Margaux at Marlton Hotel
The latest addition to the village is the Marlton Hotel located on 8th street right off of 5th Avenue brought to you by Sean McPherson. I am pretty confident he has another hit on his hands. You can check out the photos of the place on Eater. Chefs are Michael Reardon and Jeremy Blutstein.
There are several rooms to congregate, have a drink, eat a meal or just a few bar snacks. The lighting is warm and the best part is the noise level is optimal. I realized half way through my meal that I was not shouting at my dinner date. What a total treat. The vibe is great, the service was attentive and the food (considering they just opened) was quite good. The menu is nouvelle mediterranean..and by the way a nice cocktail menu too. They started us off with a nice crispy vegetable plate.
We tried a few things. We started with the crispy sunchokes served with a rich lemon yogurt for dipping. These chips are addictive. If they brought more than the bowl I would have been happy to continue consuming them.
Bite sized lamb meatballs roasted in a red sauce topped with a saffron yogurt. Interesting subtle combination of African spices in the meatballs.
A side of brussel sprouts. Always a favorite.
Sliced marinated fennel salad with small pieces of feta, pomegranate seeds and sumac. There were a few other salads that I want to try next time that look interesting too.
Cauliflower custard topped with crispy brussel sprout leaves and small pieces of roasted acorn squash. This was excellent. I loved the texture of the custard mixed with the intensity of the roasted vegetables.
Rotisserie chicken marinated with urfa biber, a smoky rich chili pepper flake with hints of chocolate. We dug in and I forgot to grab a pic before hand. This was served over smashed sweet potatoes with a large dollop of green harissa. Perfectly cooked. Juicy and full of flavor. Winner.
Cod served with sauteed savoy cabbage, kelp and a hint of lime. This was a bit bland but could be remedied over time.
A dessert was needed. There are three dessert options and a few different flavors of gelato. We tried the quince tart. The crust had hints of cinnamon and whole wheat which was really good. Think of it as an updated apple tart.
Loved it there. Really looking forward to going back and trying a few more things on the menu and getting a Tijuana Zebra. They are open for breakfast and lunch too.
.As usual, your pics make my mouth water.Well played.JLM.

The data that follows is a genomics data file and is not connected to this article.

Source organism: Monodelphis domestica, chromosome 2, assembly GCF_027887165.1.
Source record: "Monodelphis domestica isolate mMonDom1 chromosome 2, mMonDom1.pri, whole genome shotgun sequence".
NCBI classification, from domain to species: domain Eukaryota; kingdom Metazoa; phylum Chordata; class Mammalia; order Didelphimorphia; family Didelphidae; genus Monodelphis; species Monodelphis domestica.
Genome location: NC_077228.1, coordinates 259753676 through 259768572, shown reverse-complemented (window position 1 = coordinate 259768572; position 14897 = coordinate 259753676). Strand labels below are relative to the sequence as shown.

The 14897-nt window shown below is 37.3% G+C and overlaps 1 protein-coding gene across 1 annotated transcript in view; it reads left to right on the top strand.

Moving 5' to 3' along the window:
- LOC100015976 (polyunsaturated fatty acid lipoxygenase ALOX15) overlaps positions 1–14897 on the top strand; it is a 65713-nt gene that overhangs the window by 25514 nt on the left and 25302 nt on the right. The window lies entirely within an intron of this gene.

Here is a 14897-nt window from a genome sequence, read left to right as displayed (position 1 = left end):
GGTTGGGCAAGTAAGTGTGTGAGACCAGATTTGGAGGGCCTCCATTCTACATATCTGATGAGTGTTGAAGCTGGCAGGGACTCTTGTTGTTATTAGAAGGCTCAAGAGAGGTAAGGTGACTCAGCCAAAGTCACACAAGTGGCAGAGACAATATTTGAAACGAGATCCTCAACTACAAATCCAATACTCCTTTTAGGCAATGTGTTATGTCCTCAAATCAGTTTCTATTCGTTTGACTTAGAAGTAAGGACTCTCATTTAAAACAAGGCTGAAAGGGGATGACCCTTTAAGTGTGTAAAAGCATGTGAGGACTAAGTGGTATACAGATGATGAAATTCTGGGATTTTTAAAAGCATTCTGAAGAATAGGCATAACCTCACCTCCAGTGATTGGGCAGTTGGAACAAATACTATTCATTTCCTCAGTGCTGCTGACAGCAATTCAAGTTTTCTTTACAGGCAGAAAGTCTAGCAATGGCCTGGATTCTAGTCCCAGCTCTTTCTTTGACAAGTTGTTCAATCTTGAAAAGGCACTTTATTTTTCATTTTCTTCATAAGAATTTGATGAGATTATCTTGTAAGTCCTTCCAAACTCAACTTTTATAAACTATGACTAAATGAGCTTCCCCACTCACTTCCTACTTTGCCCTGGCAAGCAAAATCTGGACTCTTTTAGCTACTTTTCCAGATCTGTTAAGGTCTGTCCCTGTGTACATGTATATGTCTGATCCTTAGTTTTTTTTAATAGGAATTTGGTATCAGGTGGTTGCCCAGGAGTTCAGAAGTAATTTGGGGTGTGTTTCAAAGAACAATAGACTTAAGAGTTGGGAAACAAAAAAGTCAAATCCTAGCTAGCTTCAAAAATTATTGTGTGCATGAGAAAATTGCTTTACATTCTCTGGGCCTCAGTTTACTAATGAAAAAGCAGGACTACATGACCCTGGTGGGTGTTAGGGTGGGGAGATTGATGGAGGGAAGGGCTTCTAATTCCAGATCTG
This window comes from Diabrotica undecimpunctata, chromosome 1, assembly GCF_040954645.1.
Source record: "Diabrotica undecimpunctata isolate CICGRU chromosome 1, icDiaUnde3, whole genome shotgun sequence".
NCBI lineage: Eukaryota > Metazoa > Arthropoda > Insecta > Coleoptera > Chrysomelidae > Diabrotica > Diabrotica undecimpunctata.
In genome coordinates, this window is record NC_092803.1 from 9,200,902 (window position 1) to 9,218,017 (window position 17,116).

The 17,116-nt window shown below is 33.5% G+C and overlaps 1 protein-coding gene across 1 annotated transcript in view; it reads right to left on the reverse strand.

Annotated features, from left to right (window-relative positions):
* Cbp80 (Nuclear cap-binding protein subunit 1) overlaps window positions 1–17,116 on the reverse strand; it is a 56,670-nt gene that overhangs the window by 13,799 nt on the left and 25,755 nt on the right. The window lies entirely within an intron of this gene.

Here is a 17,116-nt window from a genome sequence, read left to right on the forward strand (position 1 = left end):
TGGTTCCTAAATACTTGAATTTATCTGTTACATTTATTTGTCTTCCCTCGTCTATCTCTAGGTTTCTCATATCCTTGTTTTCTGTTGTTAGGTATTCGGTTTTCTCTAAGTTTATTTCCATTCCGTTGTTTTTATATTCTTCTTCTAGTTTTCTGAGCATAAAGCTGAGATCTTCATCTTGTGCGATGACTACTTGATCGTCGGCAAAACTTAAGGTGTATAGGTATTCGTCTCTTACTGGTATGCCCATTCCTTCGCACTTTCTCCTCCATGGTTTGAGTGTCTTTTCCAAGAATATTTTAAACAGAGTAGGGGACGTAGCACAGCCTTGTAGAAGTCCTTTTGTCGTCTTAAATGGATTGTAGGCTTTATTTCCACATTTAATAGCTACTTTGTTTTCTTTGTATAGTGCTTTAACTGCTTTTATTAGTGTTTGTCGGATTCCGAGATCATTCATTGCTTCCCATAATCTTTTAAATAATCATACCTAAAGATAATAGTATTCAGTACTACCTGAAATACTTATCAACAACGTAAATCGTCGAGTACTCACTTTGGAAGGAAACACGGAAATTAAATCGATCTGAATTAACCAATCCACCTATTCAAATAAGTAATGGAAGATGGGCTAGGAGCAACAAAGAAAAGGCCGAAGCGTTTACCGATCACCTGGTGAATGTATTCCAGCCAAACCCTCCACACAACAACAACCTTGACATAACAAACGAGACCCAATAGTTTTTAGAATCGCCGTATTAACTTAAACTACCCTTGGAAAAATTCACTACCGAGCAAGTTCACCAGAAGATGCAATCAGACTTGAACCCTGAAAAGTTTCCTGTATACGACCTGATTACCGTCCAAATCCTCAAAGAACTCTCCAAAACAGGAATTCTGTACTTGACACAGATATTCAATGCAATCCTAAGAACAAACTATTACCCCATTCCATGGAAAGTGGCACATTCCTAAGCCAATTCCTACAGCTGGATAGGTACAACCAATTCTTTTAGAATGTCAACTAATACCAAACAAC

What is the deal with brussel sprouts all of a sudden. We have been roasting them at home for years, and all of a sudden they are in every restaurant I go to. I am not complaining because I love them, but it’s certainly a strange trend.
it has been around for quite awhile in the restaurants. few years easily.
I wonder if, and how, restaurants gather intelligence on an organized (and paid basis) on what dishes are canaries in the dining coal mine.In other words is there (other than trade rags or word of mouth) a service that identifies good selling high margin dishes at restaurants (of all types) before they become main stream?Seems as if either there either is, or that it’s a good business opportunity (to identify early on the profitable crowd favorites).
Getfoodgenius.com has the data.
First thanks for that. (I see it’s in Chicago).But from their own site this appears to be targeted toward chain restaurants and food manufacturers.Are chains really the canary in the coal mine for innovation? Or are smaller non chain restaurants. Say where the waiter notices that a particular dish is very popular.My guess is that “brussel sprouts” started somewhere small.If I was designing a competitor to this product I would setup a network of wait staff that would report and gather data. (But I’m not so …)It doesn’t even have to be a super large network either. Good ideas are good ideas.
Restaurant data is its own canary.They know how many plate turns per hour, the relatonship between group size and types of food and wine bought, exactly what dishes are ordered and the margins.If there is a digital input system there is data. Lots of it.
the back end reality of how a restaurant is analyzed is very interesting. just let any business it is all about the margins. margins on alcohol, margins on the food, table turn over, rent, how many seats, what dishes are working and which ones aren’t, etc.
yup.have a restauranteur in the family and talking about wine lists and prices, about the relationship between the bottle price, customers hanging around, clogging the people supply chain and breaking the model.even loss leader dishes.great stuff.